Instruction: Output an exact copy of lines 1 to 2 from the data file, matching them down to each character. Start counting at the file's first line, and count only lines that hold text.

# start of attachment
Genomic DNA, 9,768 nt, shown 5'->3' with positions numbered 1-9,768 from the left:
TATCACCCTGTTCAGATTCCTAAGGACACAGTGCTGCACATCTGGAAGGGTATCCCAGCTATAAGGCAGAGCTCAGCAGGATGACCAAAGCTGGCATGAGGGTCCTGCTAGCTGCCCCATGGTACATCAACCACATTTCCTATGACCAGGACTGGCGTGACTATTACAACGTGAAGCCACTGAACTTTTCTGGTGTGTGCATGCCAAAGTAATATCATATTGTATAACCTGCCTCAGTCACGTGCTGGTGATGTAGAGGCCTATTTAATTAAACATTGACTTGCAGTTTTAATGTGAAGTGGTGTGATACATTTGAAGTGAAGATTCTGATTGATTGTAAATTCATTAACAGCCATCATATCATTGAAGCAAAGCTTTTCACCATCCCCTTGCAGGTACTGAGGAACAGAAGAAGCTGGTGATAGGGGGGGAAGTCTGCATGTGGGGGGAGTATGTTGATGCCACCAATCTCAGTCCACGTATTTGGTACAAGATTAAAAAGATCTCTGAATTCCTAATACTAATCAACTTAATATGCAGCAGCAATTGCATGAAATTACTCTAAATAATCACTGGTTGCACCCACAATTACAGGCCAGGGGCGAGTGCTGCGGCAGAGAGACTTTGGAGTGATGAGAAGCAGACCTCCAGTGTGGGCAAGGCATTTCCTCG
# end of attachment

Genomic DNA, 9,768 nt, shown 5'->3' with positions numbered 1-9,768 from the left:
TATCACCCTGTTCAGATTCCTAAGGACACAGTGCTGCACATCTGGAAGGGTATCCCAGCTATAAGGCAGAGCTCAGCAGGATGACCAAAGCTGGCATGAGGGTCCTGCTAGCTGCCCCATGGTACATCAACCACATTTCCTATGACCAGGACTGGCGTGACTATTACAACGTGAAGCCACTGAACTTTTCTGGTGTGTGCATGCCAAAGTAATATCATATTGTATAACCTGCCTCAGTCACGTGCTGGTGATGTAGAGGCCTATTTAATTAAACATTGACTTGCAGTTTTAATGTGAAGTGGTGTGATACATTTGAAGTGAAGATTCTGATTGATTGTAAATTCATTAACAGCCATCATATCATTGAAGCAAAGCTTTTCACCATCCCCTTGCAGGTACTGAGGAACAGAAGAAGCTGGTGATAGGGGGGGAAGTCTGCATGTGGGGGGAGTATGTTGATGCCACCAATCTCAGTCCACGTATTTGGTACAAGATTAAAAAGATCTCTGAATTCCTAATACTAATCAACTTAATATGCAGCAGCAATTGCATGAAATTACTCTAAATAATCACTGGTTGCACCCACAATTACAGGCCAGGGGCGAGTGCTGCGGCAGAGAGACTTTGGAGTGATGAGAAGCAGACCTCCAGTGTGGGCAAGGCATTTCCTCG